Archive for January, 2012

By Joan Brunwasser

Film Website and Action Page

JB: My guest today is the Pen. Welcome to OpEdNews! Before we get started, can you please tell our readers a little about the Pen, who you are and what you do?

P: The Pen happens to be my full, legal name. But people call me just Pen, and I like that. I started my life as an internet policy activist, and have worked many years to facilitate the voices of others to speak out for policy advocacy. And I have also been responsible for creating various creative media projects in the past relating to policy issues. In this case, I had a vision of producing a full feature length film, The Last War Crime, about what it would have been like if Dick Cheney had already been indicted for torture, if justice had already prevailed, and at the same time produce an entertaining and suspenseful movie. At the end, there is a classic movie race against time, will the heroine succeed in getting Cheney served live with the arrest papers, or will they intercept her before she can do that?

JB: Is this your first effort, Pen?

P: For a full length feature film, yes. But I have worked closely with actors before to get performances. I wrote and produced a 40-minute radio play that got some exposure, and when the health care reform debate was happening, I wrote some video spots addressing that, and produced those with a full camera crew, so that gave me the confidence to tackle a larger project like this. And with the valiant help of many extraordinarily talented cast and crew members, we pulled off the production.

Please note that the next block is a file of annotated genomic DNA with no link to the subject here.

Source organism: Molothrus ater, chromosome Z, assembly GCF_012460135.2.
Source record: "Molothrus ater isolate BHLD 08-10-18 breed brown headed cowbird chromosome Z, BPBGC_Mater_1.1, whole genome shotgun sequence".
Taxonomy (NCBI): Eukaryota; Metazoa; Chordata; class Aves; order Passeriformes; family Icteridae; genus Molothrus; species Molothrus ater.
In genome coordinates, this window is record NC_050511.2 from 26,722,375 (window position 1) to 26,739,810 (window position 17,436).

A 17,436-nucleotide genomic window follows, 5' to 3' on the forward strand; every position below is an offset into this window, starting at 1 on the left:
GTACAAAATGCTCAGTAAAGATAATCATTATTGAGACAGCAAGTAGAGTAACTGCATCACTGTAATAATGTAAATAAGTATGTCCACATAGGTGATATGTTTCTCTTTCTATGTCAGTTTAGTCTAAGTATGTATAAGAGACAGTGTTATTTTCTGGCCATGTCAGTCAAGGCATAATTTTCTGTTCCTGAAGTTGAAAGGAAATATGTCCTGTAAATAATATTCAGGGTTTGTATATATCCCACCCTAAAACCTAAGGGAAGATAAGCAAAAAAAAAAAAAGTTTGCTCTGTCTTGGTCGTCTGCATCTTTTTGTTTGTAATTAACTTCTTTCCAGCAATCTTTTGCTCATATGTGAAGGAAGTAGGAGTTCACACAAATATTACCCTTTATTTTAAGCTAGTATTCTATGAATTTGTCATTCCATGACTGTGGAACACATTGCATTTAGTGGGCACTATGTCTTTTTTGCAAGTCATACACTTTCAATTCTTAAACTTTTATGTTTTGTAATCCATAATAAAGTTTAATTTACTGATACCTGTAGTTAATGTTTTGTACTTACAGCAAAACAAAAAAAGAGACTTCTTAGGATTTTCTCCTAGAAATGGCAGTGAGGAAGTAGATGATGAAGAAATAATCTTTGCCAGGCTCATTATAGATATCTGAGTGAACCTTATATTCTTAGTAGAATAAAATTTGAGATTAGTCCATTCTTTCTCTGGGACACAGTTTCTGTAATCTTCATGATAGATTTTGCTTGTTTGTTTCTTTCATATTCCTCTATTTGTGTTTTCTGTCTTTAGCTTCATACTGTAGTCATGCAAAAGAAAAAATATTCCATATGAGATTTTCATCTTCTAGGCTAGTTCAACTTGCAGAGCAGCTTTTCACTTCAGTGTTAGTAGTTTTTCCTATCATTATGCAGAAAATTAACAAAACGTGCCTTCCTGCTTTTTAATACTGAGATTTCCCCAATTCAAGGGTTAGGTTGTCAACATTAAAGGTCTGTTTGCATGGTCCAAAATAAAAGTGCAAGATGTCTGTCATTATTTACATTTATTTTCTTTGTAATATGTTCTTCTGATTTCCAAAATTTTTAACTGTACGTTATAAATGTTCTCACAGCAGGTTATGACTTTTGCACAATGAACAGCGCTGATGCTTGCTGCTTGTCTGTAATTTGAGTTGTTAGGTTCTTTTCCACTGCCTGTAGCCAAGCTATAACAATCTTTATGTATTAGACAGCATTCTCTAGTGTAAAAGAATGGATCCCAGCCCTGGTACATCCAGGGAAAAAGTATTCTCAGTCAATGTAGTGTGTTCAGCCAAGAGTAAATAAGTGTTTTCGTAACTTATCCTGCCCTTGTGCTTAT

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Busted: BitTorrent Pirates at Sony, Universal and Fox

With increasing lobbying efforts from the entertainment industry against BitTorrent sites and users, we wondered whether these companies hold themselves to the same standards they demand of others. After some initial skimming we’ve discovered BitTorrent pirates at nearly every major entertainment industry company in the US, including Sony Pictures Entertainment, Fox Entertainment and NBC Universal. Busted.

Read the whole piece. And get mad. Really mad. Don’t take it anymore.

The Anti-Counterfeiting Trade Agreement (ACTA) is a proposed plurilateral agreement for the purpose of establishing international standards on intellectual property rights enforcement.

Like the WTO this supra-national treaty aims to clamp down on the global internet in the same way that SOPA/PIPA would have clamped down inside the United States.

See the Wikipedia page for ACTA.

The bad news: Obama’s henchmen have already signed the treaty:

Signed 1 October 2011
Location Tokyo
Signatories United States, Australia, Canada, Japan, Morocco, New Zealand, Singapore, and South Korea

(…)